During the World Cup itself, millions and millions of dollars were wagered. In Spain criminals were arrested who planned to manipulate games, and in Belgium three female players from the Under-16 national team actually received proposals to "fix" a match for 50k Euros. Per capita, of course.
The Play Fair Code has been active in raising awareness in women's football among national teams and on the UEFA level for many years so far. For the first time this year a newly developed module was launched and rolled out in the Planet Pure Women's Bundesliga, which thus became an integral part of the future training agenda.
"We managed to conduct the training sessions with most of the teams during the summer, taking into account the relevant security measures", Integrity Coordinatior Markus Sukdolak summarizes. “It was important for us that as many teams as possible knew about how match-fixing takes place before the start of the new season, and above all that all players have an emergency plan: What to do if I receive an offer, who to inform and how? What makes us really happy is the active, constructive and uncomplicated cooperation with the clubs. Despite the challenging times, coordinating the trainings wasn't a problem at all, which is a crystal-clear sign of how serious the Austrian Football Federation is about integrity in sport. "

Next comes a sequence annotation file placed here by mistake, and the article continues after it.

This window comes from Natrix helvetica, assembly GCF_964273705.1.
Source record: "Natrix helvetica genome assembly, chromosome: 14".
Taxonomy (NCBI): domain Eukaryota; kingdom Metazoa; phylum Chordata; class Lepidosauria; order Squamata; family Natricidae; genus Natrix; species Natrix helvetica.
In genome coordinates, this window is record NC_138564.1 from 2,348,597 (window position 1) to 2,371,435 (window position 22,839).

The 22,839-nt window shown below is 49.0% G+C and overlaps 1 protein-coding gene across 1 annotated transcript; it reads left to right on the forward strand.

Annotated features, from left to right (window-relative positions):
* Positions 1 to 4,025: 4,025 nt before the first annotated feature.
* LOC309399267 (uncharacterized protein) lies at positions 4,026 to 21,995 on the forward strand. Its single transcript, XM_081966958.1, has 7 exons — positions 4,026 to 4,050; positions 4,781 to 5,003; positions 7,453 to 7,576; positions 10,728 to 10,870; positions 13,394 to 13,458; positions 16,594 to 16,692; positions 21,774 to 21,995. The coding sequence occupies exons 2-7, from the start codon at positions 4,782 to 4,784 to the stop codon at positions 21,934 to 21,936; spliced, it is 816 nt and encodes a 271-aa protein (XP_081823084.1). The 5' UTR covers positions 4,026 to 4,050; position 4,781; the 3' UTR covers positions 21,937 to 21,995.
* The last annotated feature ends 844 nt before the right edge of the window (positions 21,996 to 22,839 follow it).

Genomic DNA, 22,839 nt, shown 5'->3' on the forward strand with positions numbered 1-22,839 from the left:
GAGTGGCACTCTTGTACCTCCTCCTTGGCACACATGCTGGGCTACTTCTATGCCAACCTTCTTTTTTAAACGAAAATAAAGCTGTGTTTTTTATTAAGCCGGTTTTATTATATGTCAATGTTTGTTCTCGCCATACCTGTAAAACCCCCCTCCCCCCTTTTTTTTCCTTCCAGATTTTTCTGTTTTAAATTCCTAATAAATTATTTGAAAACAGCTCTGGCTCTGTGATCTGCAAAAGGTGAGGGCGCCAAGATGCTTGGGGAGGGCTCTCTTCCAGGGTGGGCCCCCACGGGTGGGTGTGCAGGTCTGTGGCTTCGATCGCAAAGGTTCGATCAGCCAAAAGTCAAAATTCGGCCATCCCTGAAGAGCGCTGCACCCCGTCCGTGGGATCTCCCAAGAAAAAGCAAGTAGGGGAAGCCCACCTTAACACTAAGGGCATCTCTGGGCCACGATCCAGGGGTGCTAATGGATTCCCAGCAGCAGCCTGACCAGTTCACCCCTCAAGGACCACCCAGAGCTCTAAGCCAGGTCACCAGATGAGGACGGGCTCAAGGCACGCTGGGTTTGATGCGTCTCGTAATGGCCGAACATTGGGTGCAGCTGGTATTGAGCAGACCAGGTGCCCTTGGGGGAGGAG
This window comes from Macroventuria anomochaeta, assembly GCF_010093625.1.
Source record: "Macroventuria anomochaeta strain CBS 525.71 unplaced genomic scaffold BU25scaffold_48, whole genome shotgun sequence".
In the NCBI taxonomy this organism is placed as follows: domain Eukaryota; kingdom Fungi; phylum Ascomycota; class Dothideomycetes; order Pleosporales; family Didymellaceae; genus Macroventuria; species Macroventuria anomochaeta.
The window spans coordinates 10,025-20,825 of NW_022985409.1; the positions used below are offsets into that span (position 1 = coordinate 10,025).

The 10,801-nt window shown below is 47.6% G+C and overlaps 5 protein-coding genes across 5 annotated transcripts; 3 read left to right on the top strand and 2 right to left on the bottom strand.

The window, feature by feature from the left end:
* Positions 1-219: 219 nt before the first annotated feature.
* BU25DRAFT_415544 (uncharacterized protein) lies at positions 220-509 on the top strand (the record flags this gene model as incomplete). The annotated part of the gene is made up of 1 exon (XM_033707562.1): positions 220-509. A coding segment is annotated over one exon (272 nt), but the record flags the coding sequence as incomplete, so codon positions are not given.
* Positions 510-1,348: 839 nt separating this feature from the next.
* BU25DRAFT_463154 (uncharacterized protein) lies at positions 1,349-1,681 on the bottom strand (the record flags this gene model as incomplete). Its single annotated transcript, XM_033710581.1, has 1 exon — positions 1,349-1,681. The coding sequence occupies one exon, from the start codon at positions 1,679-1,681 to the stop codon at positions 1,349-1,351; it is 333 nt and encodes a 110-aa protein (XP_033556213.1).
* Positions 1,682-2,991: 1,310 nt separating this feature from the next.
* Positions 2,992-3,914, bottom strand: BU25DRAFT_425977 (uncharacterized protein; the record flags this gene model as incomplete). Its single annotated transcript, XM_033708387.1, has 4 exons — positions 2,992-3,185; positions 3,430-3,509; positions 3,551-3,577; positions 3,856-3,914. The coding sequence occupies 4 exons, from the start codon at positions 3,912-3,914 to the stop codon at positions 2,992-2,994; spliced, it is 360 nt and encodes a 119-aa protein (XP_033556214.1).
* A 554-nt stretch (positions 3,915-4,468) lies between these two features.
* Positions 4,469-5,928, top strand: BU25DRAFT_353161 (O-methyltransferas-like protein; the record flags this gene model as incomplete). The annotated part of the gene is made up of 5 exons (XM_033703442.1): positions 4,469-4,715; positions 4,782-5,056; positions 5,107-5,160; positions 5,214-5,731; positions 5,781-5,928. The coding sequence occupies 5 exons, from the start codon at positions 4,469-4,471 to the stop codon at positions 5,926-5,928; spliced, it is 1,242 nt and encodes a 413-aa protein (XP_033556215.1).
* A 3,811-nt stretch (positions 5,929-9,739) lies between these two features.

On the occasion of the FIFA Women's World Cup in France last year, the renowned New York Times published a noteworthy article about the subject of match-fixing and came to the conclusion that women's soccer is not immune to criminal schemes either.